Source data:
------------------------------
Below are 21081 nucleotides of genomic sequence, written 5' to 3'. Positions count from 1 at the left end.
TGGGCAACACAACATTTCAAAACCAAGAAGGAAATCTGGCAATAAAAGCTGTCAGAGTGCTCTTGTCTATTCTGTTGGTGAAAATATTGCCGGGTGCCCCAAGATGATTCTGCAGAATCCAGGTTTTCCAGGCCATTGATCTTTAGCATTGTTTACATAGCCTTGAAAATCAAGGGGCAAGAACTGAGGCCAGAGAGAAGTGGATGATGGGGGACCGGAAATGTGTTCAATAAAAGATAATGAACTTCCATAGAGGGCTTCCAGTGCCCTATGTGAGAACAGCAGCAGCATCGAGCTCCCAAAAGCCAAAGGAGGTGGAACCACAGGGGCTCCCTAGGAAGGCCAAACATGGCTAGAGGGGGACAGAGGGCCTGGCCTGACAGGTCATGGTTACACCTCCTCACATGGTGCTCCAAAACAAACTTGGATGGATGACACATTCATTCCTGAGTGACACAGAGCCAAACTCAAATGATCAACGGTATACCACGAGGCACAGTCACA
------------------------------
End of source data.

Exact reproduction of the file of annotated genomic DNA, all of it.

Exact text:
Below are 21081 nucleotides of genomic sequence, written 5' to 3'. Positions count from 1 at the left end.
TGGGCAACACAACATTTCAAAACCAAGAAGGAAATCTGGCAATAAAAGCTGTCAGAGTGCTCTTGTCTATTCTGTTGGTGAAAATATTGCCGGGTGCCCCAAGATGATTCTGCAGAATCCAGGTTTTCCAGGCCATTGATCTTTAGCATTGTTTACATAGCCTTGAAAATCAAGGGGCAAGAACTGAGGCCAGAGAGAAGTGGATGATGGGGGACCGGAAATGTGTTCAATAAAAGATAATGAACTTCCATAGAGGGCTTCCAGTGCCCTATGTGAGAACAGCAGCAGCATCGAGCTCCCAAAAGCCAAAGGAGGTGGAACCACAGGGGCTCCCTAGGAAGGCCAAACATGGCTAGAGGGGGACAGAGGGCCTGGCCTGACAGGTCATGGTTACACCTCCTCACATGGTGCTCCAAAACAAACTTGGATGGATGACACATTCATTCCTGAGTGACACAGAGCCAAACTCAAATGATCAACGGTATACCACGAGGCACAGTCACA